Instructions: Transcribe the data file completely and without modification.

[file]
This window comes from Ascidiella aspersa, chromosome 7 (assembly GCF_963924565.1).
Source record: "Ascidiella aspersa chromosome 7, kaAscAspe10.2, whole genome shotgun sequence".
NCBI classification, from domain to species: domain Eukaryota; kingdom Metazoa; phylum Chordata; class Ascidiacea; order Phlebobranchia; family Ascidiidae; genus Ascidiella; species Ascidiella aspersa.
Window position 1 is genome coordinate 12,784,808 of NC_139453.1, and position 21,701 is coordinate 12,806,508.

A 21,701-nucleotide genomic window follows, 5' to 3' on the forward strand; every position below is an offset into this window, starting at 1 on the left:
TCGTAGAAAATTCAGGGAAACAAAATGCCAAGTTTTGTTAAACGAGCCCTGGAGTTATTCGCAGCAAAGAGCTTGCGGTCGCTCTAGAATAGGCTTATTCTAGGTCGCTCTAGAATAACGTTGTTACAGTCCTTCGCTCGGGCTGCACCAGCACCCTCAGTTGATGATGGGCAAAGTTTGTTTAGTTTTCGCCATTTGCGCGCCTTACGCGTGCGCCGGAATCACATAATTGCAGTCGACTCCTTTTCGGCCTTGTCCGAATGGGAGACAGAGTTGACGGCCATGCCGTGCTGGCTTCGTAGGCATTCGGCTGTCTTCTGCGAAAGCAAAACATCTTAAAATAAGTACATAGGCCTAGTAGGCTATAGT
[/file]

This window comes from Ascidiella aspersa, chromosome 7 (assembly GCF_963924565.1).
Source record: "Ascidiella aspersa chromosome 7, kaAscAspe10.2, whole genome shotgun sequence".
NCBI classification, from domain to species: domain Eukaryota; kingdom Metazoa; phylum Chordata; class Ascidiacea; order Phlebobranchia; family Ascidiidae; genus Ascidiella; species Ascidiella aspersa.
Window position 1 is genome coordinate 12,784,808 of NC_139453.1, and position 21,701 is coordinate 12,806,508.

A 21,701-nucleotide genomic window follows, 5' to 3' on the forward strand; every position below is an offset into this window, starting at 1 on the left:
TCGTAGAAAATTCAGGGAAACAAAATGCCAAGTTTTGTTAAACGAGCCCTGGAGTTATTCGCAGCAAAGAGCTTGCGGTCGCTCTAGAATAGGCTTATTCTAGGTCGCTCTAGAATAACGTTGTTACAGTCCTTCGCTCGGGCTGCACCAGCACCCTCAGTTGATGATGGGCAAAGTTTGTTTAGTTTTCGCCATTTGCGCGCCTTACGCGTGCGCCGGAATCACATAATTGCAGTCGACTCCTTTTCGGCCTTGTCCGAATGGGAGACAGAGTTGACGGCCATGCCGTGCTGGCTTCGTAGGCATTCGGCTGTCTTCTGCGAAAGCAAAACATCTTAAAATAAGTACATAGGCCTAGTAGGCTATAGT